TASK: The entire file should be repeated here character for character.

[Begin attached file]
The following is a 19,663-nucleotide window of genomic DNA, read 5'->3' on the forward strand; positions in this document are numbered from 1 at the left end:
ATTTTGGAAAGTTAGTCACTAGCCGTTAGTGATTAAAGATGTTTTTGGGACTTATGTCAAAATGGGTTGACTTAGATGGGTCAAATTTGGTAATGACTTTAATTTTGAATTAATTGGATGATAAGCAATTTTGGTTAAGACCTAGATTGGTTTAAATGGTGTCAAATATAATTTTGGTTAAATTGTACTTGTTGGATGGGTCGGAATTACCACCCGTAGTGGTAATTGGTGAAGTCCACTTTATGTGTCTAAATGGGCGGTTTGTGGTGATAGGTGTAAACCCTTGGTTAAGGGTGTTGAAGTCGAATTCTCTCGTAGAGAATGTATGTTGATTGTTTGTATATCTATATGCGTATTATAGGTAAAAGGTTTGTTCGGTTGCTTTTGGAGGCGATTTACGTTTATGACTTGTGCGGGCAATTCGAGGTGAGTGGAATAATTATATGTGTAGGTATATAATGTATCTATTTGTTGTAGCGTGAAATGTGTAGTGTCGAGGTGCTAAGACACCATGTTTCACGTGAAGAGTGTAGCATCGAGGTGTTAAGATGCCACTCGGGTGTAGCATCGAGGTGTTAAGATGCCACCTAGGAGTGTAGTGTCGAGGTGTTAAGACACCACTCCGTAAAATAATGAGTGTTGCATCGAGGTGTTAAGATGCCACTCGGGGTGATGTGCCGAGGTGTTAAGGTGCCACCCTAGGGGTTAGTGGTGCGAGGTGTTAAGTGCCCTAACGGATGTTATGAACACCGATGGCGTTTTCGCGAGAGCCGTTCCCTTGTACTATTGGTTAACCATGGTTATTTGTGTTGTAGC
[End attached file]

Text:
The following is a 19,663-nucleotide window of genomic DNA, read 5'->3' on the forward strand; positions in this document are numbered from 1 at the left end:
ATTTTGGAAAGTTAGTCACTAGCCGTTAGTGATTAAAGATGTTTTTGGGACTTATGTCAAAATGGGTTGACTTAGATGGGTCAAATTTGGTAATGACTTTAATTTTGAATTAATTGGATGATAAGCAATTTTGGTTAAGACCTAGATTGGTTTAAATGGTGTCAAATATAATTTTGGTTAAATTGTACTTGTTGGATGGGTCGGAATTACCACCCGTAGTGGTAATTGGTGAAGTCCACTTTATGTGTCTAAATGGGCGGTTTGTGGTGATAGGTGTAAACCCTTGGTTAAGGGTGTTGAAGTCGAATTCTCTCGTAGAGAATGTATGTTGATTGTTTGTATATCTATATGCGTATTATAGGTAAAAGGTTTGTTCGGTTGCTTTTGGAGGCGATTTACGTTTATGACTTGTGCGGGCAATTCGAGGTGAGTGGAATAATTATATGTGTAGGTATATAATGTATCTATTTGTTGTAGCGTGAAATGTGTAGTGTCGAGGTGCTAAGACACCATGTTTCACGTGAAGAGTGTAGCATCGAGGTGTTAAGATGCCACTCGGGTGTAGCATCGAGGTGTTAAGATGCCACCTAGGAGTGTAGTGTCGAGGTGTTAAGACACCACTCCGTAAAATAATGAGTGTTGCATCGAGGTGTTAAGATGCCACTCGGGGTGATGTGCCGAGGTGTTAAGGTGCCACCCTAGGGGTTAGTGGTGCGAGGTGTTAAGTGCCCTAACGGATGTTATGAACACCGATGGCGTTTTCGCGAGAGCCGTTCCCTTGTACTATTGGTTAACCATGGTTATTTGTGTTGTAGC